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Nat Geo Looks at Addiction in Puerto Rico
As part of its ongoing series “Drugs, Inc.,” the National Geographic Channel has investigated a rise in heroin addiction in Puerto Rico along with a new and even more dangerous drug scourge: Xylazine. So far, xylazine, a horse tranquilizer that goes under the street nickname “anesthesia,” is only rampant in Puerto Rico. The fear is that it may make its way into the states.
Xylazine: Effects, Intended Uses, and Why It's a Problem
The story is both compelling and heartbreaking. Some of the images and scheduled airing can be found here. The episode is titled “Zombie Island” to reflect some of the effects of anesthesia, a kind of waking sleep in which users stumble around and pass in and out of awareness. This drug is said to be even more addictive than heroin and far more damaging.
Xylazine is both cheap and readily available in Puerto Rico. It is used in veterinary medicine to knock out large animals for certain procedures. For example, it may be used in horses as anesthesia for dental procedures or castration. What’s really shocking is how heroin addicts on the island become addicted.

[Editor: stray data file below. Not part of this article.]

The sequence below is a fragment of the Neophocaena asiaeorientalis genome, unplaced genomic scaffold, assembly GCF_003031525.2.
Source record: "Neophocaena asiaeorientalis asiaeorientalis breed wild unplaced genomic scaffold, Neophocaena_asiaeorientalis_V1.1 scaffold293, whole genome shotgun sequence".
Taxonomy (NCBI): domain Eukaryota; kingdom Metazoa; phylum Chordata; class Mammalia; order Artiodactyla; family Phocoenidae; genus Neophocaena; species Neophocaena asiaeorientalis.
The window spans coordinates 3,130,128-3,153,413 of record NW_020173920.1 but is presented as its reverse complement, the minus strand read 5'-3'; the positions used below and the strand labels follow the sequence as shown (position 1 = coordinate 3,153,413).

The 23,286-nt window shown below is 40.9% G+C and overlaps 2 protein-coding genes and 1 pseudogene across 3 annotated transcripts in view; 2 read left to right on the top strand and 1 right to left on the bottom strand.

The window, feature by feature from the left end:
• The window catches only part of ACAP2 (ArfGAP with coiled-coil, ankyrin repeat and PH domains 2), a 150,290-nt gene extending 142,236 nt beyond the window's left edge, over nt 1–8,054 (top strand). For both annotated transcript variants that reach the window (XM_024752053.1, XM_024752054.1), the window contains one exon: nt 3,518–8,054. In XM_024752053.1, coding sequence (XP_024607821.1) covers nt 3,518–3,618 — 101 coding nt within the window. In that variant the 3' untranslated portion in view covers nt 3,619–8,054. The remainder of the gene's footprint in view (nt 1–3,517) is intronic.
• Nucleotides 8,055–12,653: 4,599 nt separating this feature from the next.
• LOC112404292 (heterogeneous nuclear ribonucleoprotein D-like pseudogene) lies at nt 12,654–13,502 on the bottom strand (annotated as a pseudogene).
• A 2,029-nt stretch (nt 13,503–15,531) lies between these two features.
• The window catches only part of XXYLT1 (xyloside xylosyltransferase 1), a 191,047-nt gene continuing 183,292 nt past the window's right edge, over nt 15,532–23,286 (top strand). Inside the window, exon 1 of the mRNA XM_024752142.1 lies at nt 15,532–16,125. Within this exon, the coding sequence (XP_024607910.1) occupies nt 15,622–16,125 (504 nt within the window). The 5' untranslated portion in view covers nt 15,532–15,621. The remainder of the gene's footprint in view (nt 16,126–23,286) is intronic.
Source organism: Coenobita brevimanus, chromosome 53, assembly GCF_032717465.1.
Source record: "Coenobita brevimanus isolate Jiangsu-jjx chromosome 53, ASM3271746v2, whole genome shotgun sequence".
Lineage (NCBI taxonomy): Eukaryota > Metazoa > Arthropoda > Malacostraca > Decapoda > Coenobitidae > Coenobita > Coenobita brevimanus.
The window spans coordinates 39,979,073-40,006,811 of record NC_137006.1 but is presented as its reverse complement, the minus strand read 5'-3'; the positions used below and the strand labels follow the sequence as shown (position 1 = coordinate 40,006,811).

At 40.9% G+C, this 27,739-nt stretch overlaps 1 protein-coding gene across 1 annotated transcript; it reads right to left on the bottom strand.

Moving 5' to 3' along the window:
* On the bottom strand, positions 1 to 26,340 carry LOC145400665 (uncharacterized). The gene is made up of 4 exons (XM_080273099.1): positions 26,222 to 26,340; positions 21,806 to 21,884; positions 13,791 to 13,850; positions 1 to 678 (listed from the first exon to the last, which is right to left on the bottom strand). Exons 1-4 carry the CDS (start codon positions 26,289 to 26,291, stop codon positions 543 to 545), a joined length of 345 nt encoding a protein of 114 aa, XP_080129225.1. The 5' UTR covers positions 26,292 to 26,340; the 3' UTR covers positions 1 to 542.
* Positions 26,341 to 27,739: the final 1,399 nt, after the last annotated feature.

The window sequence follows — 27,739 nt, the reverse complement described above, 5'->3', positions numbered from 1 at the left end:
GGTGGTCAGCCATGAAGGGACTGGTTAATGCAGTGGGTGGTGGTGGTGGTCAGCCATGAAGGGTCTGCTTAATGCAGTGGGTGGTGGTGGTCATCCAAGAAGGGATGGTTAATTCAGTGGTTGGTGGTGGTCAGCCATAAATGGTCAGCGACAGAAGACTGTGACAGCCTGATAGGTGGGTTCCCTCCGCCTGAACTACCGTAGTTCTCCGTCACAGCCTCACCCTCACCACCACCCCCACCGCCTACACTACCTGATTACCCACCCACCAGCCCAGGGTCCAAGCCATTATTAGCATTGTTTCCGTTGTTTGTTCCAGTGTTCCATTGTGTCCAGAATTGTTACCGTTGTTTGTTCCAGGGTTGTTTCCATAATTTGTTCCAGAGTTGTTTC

Because heroin is in such great demand in Puerto Rico, substances are sought by dealers to dilute the product they offer. This extends the amount of heroin they can sell to addicts. Anesthesia was just such a diluent. Added to heroin, users didn’t even know they were getting a different, even more addictive drug with their dose.
The story follows one such addict who started with heroin and became hooked on xylazine as well. He now has two simultaneous addictions, both of which require injections at least twice a day.
Xylazine in the States
A report in the journal Substance Abuse, Treatment, Prevention and Policy outlines what is known about xylazine and mentions that it has already been found in Philadelphia. One worry is that it will make its way into the New York heroin scene because of the migration from Puerto Rico to New York.
The author found a great deal of information about anesthesia from Puerto Rican drug addicts who were receiving treatment in New York for their addictions. Drug addicts being sent to the mainland for treatment is common since there are no travel restrictions between Puerto Rico and other states.